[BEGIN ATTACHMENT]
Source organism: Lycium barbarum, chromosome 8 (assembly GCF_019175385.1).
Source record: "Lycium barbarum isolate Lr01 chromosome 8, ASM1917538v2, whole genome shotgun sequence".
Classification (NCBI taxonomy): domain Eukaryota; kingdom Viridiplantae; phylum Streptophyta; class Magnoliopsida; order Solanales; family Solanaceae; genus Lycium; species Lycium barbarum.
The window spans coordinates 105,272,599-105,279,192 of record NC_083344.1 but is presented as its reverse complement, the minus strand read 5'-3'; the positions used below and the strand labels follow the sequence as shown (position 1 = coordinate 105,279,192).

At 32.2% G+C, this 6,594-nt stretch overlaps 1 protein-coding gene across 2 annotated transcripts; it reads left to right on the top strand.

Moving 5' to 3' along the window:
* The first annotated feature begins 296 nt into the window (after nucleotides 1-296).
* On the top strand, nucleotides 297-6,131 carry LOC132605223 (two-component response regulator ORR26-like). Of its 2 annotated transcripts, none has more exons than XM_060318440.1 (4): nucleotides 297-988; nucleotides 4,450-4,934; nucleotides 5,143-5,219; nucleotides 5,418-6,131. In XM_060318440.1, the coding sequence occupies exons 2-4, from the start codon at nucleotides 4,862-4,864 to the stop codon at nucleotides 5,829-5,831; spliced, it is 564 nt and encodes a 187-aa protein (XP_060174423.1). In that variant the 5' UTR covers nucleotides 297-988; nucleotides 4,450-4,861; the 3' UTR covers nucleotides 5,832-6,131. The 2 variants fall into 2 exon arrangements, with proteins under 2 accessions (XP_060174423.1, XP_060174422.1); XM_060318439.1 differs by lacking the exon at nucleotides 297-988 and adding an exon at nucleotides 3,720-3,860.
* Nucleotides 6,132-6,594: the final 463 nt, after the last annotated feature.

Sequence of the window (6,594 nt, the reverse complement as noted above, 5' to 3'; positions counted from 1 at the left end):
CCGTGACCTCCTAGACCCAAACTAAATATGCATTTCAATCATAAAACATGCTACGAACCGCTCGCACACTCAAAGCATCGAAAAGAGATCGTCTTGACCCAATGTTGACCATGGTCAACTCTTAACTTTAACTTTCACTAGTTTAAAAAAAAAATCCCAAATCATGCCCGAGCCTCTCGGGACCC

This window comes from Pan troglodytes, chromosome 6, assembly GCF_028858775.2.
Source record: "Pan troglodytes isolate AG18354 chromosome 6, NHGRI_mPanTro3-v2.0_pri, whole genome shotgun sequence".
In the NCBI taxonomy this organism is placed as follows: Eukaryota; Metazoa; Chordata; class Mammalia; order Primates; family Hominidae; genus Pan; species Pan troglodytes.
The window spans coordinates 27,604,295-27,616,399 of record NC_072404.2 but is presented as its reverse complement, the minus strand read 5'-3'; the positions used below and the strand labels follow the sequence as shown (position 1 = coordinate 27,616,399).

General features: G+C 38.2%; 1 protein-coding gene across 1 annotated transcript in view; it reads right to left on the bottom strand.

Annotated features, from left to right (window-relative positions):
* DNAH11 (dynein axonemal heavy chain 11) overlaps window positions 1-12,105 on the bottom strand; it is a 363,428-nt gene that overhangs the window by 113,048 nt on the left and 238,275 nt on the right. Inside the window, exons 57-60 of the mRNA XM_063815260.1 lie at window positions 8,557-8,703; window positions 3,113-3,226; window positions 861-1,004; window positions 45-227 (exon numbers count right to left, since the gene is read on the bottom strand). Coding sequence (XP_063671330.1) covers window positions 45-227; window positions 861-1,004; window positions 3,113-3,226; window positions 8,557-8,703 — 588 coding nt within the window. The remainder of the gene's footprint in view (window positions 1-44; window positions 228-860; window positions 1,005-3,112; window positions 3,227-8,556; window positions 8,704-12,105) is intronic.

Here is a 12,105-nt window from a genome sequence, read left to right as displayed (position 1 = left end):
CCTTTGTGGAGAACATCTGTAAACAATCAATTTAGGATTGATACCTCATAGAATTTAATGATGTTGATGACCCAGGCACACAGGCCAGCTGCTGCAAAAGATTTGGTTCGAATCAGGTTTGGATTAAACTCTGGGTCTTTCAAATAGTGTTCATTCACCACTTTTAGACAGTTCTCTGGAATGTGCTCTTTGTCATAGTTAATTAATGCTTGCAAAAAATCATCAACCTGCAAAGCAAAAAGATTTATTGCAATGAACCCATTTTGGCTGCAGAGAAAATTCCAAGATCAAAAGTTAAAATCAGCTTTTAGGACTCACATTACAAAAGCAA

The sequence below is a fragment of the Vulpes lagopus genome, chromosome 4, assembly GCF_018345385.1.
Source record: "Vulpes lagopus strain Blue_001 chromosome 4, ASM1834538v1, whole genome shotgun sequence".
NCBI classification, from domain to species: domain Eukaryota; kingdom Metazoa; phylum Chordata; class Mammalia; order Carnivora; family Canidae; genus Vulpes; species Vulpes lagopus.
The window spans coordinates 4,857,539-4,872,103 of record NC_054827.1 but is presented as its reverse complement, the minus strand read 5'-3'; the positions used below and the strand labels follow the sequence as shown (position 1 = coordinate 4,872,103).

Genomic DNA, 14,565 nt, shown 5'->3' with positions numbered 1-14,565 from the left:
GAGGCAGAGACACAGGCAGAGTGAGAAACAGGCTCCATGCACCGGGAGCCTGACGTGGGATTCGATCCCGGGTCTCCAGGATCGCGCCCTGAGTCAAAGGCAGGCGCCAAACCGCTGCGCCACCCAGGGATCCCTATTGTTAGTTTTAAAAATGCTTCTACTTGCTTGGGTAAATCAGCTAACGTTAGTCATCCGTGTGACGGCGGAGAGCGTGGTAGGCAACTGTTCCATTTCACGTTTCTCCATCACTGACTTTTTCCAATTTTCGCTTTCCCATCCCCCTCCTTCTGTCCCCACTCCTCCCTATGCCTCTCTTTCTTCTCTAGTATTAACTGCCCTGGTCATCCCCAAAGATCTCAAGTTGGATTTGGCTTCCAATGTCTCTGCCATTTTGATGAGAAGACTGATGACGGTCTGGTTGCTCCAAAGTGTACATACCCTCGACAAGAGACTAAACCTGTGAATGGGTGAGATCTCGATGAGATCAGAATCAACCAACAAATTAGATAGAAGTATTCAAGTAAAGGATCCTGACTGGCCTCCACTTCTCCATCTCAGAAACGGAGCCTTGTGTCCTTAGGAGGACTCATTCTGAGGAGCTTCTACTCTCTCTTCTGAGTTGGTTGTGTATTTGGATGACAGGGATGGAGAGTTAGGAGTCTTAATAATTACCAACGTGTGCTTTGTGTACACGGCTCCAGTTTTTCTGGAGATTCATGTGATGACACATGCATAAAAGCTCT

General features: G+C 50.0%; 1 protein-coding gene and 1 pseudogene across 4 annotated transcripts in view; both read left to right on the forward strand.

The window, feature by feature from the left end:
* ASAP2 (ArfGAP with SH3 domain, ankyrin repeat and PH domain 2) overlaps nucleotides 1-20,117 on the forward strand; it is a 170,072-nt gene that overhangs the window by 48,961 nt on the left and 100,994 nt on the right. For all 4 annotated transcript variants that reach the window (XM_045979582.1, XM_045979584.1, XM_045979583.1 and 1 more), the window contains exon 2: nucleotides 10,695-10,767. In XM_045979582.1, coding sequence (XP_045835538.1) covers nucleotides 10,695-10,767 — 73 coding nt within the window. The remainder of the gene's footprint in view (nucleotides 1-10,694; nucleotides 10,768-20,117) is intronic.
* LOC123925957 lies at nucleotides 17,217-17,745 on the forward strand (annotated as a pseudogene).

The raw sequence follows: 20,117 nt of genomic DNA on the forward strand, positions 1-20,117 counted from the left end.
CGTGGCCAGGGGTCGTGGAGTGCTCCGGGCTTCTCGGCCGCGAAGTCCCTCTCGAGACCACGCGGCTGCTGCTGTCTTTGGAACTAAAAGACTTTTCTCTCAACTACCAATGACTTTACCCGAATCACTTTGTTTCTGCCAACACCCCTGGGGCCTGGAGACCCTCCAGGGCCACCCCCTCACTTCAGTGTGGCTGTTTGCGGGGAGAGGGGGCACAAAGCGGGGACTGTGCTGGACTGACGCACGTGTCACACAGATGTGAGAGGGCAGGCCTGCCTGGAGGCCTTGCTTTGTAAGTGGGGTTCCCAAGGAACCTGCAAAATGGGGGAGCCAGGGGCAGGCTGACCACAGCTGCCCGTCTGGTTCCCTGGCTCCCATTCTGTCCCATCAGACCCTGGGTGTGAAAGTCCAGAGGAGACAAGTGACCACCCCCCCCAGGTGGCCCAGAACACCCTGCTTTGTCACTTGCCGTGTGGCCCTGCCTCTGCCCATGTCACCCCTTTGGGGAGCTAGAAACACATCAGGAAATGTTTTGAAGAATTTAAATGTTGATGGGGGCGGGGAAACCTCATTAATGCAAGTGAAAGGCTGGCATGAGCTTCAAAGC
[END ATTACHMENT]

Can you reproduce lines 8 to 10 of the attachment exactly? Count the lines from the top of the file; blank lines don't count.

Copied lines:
* On the top strand, nucleotides 297-6,131 carry LOC132605223 (two-component response regulator ORR26-like). Of its 2 annotated transcripts, none has more exons than XM_060318440.1 (4): nucleotides 297-988; nucleotides 4,450-4,934; nucleotides 5,143-5,219; nucleotides 5,418-6,131. In XM_060318440.1, the coding sequence occupies exons 2-4, from the start codon at nucleotides 4,862-4,864 to the stop codon at nucleotides 5,829-5,831; spliced, it is 564 nt and encodes a 187-aa protein (XP_060174423.1). In that variant the 5' UTR covers nucleotides 297-988; nucleotides 4,450-4,861; the 3' UTR covers nucleotides 5,832-6,131. The 2 variants fall into 2 exon arrangements, with proteins under 2 accessions (XP_060174423.1, XP_060174422.1); XM_060318439.1 differs by lacking the exon at nucleotides 297-988 and adding an exon at nucleotides 3,720-3,860.
* Nucleotides 6,132-6,594: the final 463 nt, after the last annotated feature.

Sequence of the window (6,594 nt, the reverse complement as noted above, 5' to 3'; positions counted from 1 at the left end):